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ANSYS BLOG

February 5, 2024

Photonics: Harnessing the Power of Light 

All around us, light is at work. The cameras on our phones, the parking sensors in our cars, the monitors on our desks — all are using the power of light to improve our daily lives thanks to a field of study called “photonics.” 

What is Photonics?

Photonics is a multidisciplinary domain that involves the generation, control, manipulation, and detection of light. 

Light, a form of electromagnetic radiation, spans a wide range of wavelengths across the electromagnetic spectrum. Because it is quantized, it can behave as a wave and/or a particle. (For instance, when light passes through a narrow slit, it acts as a wave, but when it hits solar panels, it behaves like energy-carrying particles.) Photonics involves using these different behaviors to design practical applications with the power and speed of light. 

Particle wave

What are Applications for Photonics?

Similar to how electrons are the building blocks of electronics, light is made up of photons — tiny particles of electromagnetic energy that move incredibly fast. It’s this speed that makes photonics-based systems an attractive option for a variety of applications, such as:

  • Displays and consumer electronics: MicroLEDs, OLEDs, LEDs, and LCDs all owe their brilliance to photonics. These technologies underpin the dazzling screens of our smartphones, tablets, and TVs, delivering vibrant colors and high resolutions.
  • Augmented and virtual reality (AR/VR) systems: Photonics is also behind the immersive experiences of augmented and virtual reality devices, in which high-speed light-emitting sources, integrated optical waveguides and gratings, flat optics, and optical sensors come together to enable the seamless blending of digital and physical realities. 
  • Renewable energy sources: High-efficiency solar panels, leveraging photovoltaic cells, capture sunlight and convert it into electricity while mitigating the environmental impacts of fossil fuels. LEDs also provide versatile, efficient, and more sustainable lighting solutions.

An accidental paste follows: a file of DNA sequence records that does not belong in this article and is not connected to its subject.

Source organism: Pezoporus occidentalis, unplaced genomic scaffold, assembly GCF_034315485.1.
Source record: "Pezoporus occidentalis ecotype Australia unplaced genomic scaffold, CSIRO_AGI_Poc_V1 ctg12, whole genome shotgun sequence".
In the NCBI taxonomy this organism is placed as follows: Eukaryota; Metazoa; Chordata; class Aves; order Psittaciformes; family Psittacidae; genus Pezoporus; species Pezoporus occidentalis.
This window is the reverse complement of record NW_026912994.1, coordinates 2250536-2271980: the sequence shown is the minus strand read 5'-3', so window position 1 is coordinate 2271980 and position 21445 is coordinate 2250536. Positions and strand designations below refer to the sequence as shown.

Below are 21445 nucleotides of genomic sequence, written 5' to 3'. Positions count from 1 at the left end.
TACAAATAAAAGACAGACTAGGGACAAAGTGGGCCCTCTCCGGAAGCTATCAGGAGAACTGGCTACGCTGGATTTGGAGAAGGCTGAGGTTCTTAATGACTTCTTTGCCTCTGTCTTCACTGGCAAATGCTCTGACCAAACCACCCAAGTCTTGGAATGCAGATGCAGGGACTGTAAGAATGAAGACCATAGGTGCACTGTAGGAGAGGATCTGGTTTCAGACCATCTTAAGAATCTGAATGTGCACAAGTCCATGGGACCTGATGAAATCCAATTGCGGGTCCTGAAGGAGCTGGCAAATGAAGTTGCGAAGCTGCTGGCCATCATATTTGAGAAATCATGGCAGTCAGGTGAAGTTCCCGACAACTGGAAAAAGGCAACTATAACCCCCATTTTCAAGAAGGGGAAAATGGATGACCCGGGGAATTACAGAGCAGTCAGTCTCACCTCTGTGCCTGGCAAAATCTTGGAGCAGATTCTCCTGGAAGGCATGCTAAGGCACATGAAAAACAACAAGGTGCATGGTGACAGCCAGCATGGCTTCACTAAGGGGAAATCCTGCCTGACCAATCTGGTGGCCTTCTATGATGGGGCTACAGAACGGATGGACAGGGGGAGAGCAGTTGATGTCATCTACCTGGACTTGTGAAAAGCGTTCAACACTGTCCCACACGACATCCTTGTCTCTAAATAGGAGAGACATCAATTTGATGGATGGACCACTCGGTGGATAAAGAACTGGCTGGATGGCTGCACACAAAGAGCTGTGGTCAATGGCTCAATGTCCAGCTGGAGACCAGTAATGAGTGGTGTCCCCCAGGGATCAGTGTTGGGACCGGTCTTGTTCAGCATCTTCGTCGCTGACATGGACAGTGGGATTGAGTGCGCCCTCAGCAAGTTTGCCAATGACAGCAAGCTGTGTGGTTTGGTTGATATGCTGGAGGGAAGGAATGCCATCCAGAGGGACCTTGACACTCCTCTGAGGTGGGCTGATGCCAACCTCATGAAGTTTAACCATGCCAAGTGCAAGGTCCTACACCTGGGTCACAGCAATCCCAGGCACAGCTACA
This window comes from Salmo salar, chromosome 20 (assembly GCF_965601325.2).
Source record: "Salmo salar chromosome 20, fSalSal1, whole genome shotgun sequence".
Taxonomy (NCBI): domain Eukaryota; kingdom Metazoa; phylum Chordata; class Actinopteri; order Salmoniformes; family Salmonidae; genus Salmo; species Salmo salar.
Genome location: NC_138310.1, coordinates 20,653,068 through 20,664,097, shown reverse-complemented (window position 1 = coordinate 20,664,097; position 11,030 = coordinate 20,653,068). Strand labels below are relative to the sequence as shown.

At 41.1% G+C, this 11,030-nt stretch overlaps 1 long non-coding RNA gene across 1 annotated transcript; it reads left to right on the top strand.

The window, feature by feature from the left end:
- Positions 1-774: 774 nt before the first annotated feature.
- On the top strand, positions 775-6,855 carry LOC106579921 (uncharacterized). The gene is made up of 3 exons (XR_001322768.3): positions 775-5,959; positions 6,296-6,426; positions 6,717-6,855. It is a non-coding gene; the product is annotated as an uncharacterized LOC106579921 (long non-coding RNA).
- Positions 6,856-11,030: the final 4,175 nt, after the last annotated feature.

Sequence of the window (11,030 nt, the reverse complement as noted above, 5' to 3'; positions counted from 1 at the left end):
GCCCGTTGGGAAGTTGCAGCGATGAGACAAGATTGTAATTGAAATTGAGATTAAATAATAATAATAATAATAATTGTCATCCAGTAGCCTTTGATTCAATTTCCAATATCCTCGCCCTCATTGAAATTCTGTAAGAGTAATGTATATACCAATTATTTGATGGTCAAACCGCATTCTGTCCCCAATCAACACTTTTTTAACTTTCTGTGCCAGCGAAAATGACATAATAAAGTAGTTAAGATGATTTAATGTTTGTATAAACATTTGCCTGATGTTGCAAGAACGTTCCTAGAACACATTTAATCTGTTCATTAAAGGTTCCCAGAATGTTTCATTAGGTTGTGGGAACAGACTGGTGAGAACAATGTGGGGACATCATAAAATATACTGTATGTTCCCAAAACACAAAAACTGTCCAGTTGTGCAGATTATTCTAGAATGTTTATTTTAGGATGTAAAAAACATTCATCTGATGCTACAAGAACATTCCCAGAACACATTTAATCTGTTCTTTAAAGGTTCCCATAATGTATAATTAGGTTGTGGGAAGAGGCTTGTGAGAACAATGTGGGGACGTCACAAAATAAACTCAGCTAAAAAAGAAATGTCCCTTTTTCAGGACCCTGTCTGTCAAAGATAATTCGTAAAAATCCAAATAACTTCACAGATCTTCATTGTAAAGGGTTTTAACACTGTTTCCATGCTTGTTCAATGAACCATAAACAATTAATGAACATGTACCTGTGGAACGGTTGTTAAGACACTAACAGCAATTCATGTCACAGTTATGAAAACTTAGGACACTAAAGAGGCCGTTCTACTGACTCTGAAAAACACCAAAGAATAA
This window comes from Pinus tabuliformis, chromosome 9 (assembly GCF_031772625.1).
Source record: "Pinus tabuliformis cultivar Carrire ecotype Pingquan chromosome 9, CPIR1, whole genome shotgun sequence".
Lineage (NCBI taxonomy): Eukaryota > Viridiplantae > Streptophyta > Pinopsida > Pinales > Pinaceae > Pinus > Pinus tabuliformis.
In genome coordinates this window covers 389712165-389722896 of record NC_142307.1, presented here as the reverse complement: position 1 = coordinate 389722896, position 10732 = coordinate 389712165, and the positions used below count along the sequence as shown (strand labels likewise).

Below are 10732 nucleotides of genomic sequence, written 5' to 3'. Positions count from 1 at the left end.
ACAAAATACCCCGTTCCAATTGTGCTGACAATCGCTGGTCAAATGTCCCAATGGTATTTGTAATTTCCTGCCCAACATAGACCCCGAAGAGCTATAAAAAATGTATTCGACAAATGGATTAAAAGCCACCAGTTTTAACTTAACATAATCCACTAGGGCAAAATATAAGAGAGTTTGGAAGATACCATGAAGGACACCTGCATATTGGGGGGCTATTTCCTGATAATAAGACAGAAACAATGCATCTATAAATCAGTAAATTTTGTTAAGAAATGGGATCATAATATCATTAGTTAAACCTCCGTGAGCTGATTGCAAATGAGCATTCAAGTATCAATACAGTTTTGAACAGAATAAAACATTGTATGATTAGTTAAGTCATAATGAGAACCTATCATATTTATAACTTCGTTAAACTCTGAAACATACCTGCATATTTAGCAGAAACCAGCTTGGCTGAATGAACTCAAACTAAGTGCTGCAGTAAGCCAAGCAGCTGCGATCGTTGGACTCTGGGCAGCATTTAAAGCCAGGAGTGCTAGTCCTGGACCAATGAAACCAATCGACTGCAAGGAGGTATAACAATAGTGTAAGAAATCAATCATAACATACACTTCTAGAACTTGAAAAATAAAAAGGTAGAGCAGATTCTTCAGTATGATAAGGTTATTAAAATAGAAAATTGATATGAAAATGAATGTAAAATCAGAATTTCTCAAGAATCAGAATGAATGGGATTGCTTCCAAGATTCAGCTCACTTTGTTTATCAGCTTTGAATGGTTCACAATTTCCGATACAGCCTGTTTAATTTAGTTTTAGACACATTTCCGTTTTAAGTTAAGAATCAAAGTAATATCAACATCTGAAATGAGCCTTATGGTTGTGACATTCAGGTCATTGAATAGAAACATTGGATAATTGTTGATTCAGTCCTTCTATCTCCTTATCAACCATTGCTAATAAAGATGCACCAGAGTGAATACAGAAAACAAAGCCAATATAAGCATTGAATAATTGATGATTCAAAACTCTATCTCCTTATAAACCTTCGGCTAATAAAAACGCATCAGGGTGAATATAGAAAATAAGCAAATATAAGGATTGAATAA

• Data communications: The unparalleled speed of photons and minimal signal loss in fiber optics revolutionized long-distance communications. Photonics innovations, including silicon photonics, have transformed the landscape of shorter communication links, particularly within datacenters. Today photonics forms the backbone of our high-speed internet, enabling seamless video streaming, teleconferencing, and real-time data transfer.
Photonics

Photonics applications

Key Benefits of Photonics Technology

  • Speed: Nothing travels faster than photons, so using light pulses to transmit information is ideal for speed-centric applications.
  • Bandwidth: The characteristics of light (wide frequency range, multiple wavelengths, minimal interference, low signal loss) enable immense amounts of information to be transmitted at once.
  • Energy: Photonics-based systems are typically very energy efficient due to the minimal loss of signal over long distances.
  • Size: Photonic components like sensors, microLEDs, waveguides, and integrated circuits can be made highly compact to minimize the physical footprint of various technologies.

Photonics and Optics

Optics and photonics jointly explore the physical characteristics of light and its applications. They are closely related fields with a sometimes-blurred distinction. While discussions about their exact boundaries are ongoing, it's clear that both play a significant role in our daily lives.

Optical engineers specialize in designing macro-scale systems involving light propagation and interaction with materials, creating essential components like mirrors, lenses, and prisms. These designs find applications in diverse industries such as consumer electronics, healthcare, aerospace, defense systems, and telecommunications. In these applications, the wave nature of light has a minimal or negligible impact.